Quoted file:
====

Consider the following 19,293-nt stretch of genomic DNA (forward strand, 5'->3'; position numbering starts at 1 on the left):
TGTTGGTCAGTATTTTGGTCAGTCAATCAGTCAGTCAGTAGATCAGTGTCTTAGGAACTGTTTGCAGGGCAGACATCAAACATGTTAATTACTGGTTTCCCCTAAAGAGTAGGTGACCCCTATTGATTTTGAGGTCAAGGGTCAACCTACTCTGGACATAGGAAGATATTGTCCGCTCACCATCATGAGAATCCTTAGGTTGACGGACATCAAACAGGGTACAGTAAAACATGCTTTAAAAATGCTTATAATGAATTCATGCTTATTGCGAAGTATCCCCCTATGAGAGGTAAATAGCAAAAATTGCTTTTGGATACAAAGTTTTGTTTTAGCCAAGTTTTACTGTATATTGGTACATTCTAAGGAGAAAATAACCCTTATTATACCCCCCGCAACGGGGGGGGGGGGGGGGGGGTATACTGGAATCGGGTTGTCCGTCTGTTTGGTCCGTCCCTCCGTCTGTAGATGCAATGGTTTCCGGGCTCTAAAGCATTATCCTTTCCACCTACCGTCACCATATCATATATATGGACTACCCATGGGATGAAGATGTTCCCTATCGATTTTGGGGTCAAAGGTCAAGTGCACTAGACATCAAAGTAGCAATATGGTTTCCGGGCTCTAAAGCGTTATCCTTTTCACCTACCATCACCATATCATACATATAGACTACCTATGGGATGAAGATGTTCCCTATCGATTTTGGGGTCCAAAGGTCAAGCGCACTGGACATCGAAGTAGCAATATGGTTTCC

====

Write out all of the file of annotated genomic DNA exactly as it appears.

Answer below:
Consider the following 19,293-nt stretch of genomic DNA (forward strand, 5'->3'; position numbering starts at 1 on the left):
TGTTGGTCAGTATTTTGGTCAGTCAATCAGTCAGTCAGTAGATCAGTGTCTTAGGAACTGTTTGCAGGGCAGACATCAAACATGTTAATTACTGGTTTCCCCTAAAGAGTAGGTGACCCCTATTGATTTTGAGGTCAAGGGTCAACCTACTCTGGACATAGGAAGATATTGTCCGCTCACCATCATGAGAATCCTTAGGTTGACGGACATCAAACAGGGTACAGTAAAACATGCTTTAAAAATGCTTATAATGAATTCATGCTTATTGCGAAGTATCCCCCTATGAGAGGTAAATAGCAAAAATTGCTTTTGGATACAAAGTTTTGTTTTAGCCAAGTTTTACTGTATATTGGTACATTCTAAGGAGAAAATAACCCTTATTATACCCCCCGCAACGGGGGGGGGGGGGGGGGGGTATACTGGAATCGGGTTGTCCGTCTGTTTGGTCCGTCCCTCCGTCTGTAGATGCAATGGTTTCCGGGCTCTAAAGCATTATCCTTTCCACCTACCGTCACCATATCATATATATGGACTACCCATGGGATGAAGATGTTCCCTATCGATTTTGGGGTCAAAGGTCAAGTGCACTAGACATCAAAGTAGCAATATGGTTTCCGGGCTCTAAAGCGTTATCCTTTTCACCTACCATCACCATATCATACATATAGACTACCTATGGGATGAAGATGTTCCCTATCGATTTTGGGGTCCAAAGGTCAAGCGCACTGGACATCGAAGTAGCAATATGGTTTCC